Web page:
Package goods sales plunge, recover after 9/11

By Published on .

Sept. 11 produced a surprisingly sharp slowdown in package-goods sales through the end of 2001, particularly in personal and household products, followed by a sharp rebound in the first quarter, according to a report from Information Resources Inc.

The numbers paint a picture of an America whose buying patterns resembled signs of psychological depression as much as economic recession following Sept. 11. Suddenly, consumers paid less attention to, or at least less money for, keeping up appearances of their looks and homes. They bought fewer beauty, personal-care, cleaning and weight-loss products, while loading up on snacks and alcoholic beverages.

back to normal

By early this year, however, most categories were back to normal, according to IRI. Total package-goods sales rose 5.4% in the 12 weeks ended March 24. That was slightly above the 5% growth rate during the 36 weeks ended Sept. 9 and a rebound from the 1.8% growth rate for the 16 weeks ended Dec. 30-reflecting the period immediately following Sept. 11.

The Sept. 11 effect was most pronounced in non-food categories, where sales fell 1.3% in the 16 weeks following the felling of the World Trade Center, according to IRI figures. Non-food sales rose 3.3%, however, in the first quarter, nearly recovering to the 3.6% growth rate seen during the 36 weeks prior to Sept. 11.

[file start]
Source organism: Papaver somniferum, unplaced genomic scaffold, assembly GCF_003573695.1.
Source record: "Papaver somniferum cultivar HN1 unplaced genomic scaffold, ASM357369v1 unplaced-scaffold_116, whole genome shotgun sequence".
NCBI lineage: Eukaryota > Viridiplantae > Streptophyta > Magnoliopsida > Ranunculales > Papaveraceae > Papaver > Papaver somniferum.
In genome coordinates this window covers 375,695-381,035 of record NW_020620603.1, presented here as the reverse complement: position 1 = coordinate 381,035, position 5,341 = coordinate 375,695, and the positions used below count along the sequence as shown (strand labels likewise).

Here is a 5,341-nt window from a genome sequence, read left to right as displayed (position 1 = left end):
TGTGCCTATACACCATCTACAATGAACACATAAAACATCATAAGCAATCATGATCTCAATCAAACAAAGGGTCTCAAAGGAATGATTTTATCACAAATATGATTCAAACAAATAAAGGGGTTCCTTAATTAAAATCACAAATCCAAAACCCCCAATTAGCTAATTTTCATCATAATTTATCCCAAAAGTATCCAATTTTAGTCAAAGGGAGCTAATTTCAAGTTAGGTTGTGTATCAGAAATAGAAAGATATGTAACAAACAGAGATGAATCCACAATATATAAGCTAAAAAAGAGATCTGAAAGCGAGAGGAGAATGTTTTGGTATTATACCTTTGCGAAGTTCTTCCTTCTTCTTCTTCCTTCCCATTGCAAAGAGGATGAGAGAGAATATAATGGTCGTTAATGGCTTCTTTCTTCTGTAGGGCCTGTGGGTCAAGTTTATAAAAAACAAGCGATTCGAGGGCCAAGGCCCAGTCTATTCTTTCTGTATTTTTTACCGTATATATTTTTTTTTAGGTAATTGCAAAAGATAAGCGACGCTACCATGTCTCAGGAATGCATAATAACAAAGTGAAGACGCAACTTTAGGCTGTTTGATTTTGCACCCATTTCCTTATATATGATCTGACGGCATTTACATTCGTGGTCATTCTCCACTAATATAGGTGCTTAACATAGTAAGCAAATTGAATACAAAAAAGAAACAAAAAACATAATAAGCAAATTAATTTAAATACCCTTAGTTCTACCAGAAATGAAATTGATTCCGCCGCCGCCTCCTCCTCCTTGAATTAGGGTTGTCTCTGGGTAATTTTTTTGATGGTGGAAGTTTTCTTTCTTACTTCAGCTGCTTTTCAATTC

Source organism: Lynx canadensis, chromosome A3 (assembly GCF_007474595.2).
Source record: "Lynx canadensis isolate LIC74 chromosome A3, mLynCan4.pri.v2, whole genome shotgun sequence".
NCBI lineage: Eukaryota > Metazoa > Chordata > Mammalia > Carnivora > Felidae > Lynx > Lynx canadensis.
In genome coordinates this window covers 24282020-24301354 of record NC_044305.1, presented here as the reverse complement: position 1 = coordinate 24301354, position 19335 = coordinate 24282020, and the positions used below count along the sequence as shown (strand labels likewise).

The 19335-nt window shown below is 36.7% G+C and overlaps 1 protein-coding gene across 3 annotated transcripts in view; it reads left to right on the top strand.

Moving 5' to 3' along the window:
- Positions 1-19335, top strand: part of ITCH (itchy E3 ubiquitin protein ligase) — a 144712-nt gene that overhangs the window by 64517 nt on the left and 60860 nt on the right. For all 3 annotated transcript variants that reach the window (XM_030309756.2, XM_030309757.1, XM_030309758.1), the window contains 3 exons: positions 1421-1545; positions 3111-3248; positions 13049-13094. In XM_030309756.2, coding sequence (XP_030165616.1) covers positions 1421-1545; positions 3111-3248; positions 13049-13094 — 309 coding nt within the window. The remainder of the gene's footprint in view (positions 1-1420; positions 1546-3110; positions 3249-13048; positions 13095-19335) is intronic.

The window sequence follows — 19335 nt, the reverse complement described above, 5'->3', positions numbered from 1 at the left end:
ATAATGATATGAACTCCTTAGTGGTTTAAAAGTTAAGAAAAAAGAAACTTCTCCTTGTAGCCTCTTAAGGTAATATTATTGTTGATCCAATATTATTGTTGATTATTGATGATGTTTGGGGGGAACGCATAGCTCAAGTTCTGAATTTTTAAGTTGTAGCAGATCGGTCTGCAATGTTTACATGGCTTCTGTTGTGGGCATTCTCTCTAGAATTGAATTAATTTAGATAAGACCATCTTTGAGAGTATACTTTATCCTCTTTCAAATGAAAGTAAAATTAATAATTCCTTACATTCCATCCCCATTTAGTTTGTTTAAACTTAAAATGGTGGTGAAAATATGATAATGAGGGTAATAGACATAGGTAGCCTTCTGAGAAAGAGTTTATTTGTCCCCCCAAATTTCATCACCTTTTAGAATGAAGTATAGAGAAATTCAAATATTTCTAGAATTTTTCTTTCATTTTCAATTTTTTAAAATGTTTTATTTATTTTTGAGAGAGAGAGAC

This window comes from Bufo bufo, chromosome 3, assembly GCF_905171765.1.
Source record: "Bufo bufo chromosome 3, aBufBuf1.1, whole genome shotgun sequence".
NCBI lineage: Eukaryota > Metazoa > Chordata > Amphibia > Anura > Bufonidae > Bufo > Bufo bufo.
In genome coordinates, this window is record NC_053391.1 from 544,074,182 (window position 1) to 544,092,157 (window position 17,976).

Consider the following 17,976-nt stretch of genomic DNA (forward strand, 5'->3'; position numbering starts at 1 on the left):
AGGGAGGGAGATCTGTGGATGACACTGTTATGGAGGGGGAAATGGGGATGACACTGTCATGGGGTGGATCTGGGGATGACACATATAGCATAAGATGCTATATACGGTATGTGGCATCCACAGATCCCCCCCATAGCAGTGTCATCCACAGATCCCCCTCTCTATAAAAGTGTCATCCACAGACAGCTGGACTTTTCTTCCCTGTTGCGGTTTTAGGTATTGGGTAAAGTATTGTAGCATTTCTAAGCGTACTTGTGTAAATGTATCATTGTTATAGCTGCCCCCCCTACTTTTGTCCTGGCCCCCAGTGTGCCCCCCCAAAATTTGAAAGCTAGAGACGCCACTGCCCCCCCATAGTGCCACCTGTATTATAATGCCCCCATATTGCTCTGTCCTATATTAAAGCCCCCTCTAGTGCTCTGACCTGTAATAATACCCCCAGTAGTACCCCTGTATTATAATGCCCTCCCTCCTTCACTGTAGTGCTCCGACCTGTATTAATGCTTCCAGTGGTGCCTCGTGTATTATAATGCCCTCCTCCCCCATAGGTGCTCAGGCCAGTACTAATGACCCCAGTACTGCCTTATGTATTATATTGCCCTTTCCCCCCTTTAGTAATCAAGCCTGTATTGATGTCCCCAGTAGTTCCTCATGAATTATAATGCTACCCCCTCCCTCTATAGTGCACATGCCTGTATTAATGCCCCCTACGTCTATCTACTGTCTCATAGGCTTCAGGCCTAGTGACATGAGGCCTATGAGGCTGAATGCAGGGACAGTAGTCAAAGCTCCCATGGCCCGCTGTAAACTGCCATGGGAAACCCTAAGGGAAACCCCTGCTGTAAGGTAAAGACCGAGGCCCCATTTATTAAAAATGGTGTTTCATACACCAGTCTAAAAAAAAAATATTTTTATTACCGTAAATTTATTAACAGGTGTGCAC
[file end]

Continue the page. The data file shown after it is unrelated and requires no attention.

Beauty care was the single IRI "mega-category" most affected by the sharp downturn and bounceback, down 1.5% in the 16 weeks ended Dec. 30, but up 6.2% in 12 weeks ended March 24. Household cleaning products saw a 0.3% decline in the period right after Sept. 11, recovering to a 4.5% first-quarter increase.

The IRI numbers combine scanner data from food, drug and mass merchandise channels with consumer panel data to estimate sales for Wal-Mart Stores, but do not include club or dollar stores.

The sharp swings in momentum indicate package goods, particularly in non-food categories, may be less recession-proof than long believed. Indeed, non-food package-goods sales as measured by IRI were slightly more volatile-and slower-growing-than the current-dollar U.S. gross domestic product, which rose 1.5% in the fourth quarter and 6.6% in the first quarter. The growth of more premium-price offerings over the past decade may have helped make package-goods less recession-resistant than in the past, said Ed Kuehnle, president-North America for IRI.

But he added: "I think this [volatility] was an anomaly. The resiliency of the way sales came back indicates it was more a reaction to a tragic event. ... You did have people nesting a little more in their homes, snacking maybe to satisfy anxiety, along with a very different way of thinking about things like whether you're more concerned about losing weight or meeting your immediate needs."

Babies and pets in particular got short shrift immediately following Sept. 11, with sales of baby food, baby-care items and pet food all declining by 2%-4% through the end of 2001 as consumers apparently switched to lower-priced options. Pet-care sales bounced back, increasing 5.4% in the first quarter, but baby-care sales declined 1.5%, suggesting consumers may have decided to stick with lower-priced baby-care options, at least temporarily, according to IRI.

Some categories, however, seemingly bucked the trends. Oral care, including such whitening products as Crest Whitestrips, continued to see strong double-digit sales growth behind new-product initiatives before and after Sept. 11, Mr. Kuehnle said. Snacking categories also had strong double-digit growth throughout the period. Despite a temporary Sept. 11-induced slowdown, weight-loss products sales are still up 15% for the 52 weeks ended May 19, according to IRI.

Most Popular
In this article: